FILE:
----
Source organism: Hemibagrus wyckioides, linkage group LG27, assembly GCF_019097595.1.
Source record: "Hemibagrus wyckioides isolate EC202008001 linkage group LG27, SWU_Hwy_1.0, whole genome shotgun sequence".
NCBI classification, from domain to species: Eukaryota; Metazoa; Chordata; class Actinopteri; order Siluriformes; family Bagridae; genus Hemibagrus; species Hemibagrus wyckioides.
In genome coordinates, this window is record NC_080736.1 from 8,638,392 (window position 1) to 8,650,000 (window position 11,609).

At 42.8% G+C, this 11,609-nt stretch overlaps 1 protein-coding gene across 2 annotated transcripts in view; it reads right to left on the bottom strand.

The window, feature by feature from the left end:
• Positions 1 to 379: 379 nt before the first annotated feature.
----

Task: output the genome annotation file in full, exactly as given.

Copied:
Source organism: Hemibagrus wyckioides, linkage group LG27, assembly GCF_019097595.1.
Source record: "Hemibagrus wyckioides isolate EC202008001 linkage group LG27, SWU_Hwy_1.0, whole genome shotgun sequence".
NCBI classification, from domain to species: Eukaryota; Metazoa; Chordata; class Actinopteri; order Siluriformes; family Bagridae; genus Hemibagrus; species Hemibagrus wyckioides.
In genome coordinates, this window is record NC_080736.1 from 8,638,392 (window position 1) to 8,650,000 (window position 11,609).

At 42.8% G+C, this 11,609-nt stretch overlaps 1 protein-coding gene across 2 annotated transcripts in view; it reads right to left on the bottom strand.

The window, feature by feature from the left end:
• Positions 1 to 379: 379 nt before the first annotated feature.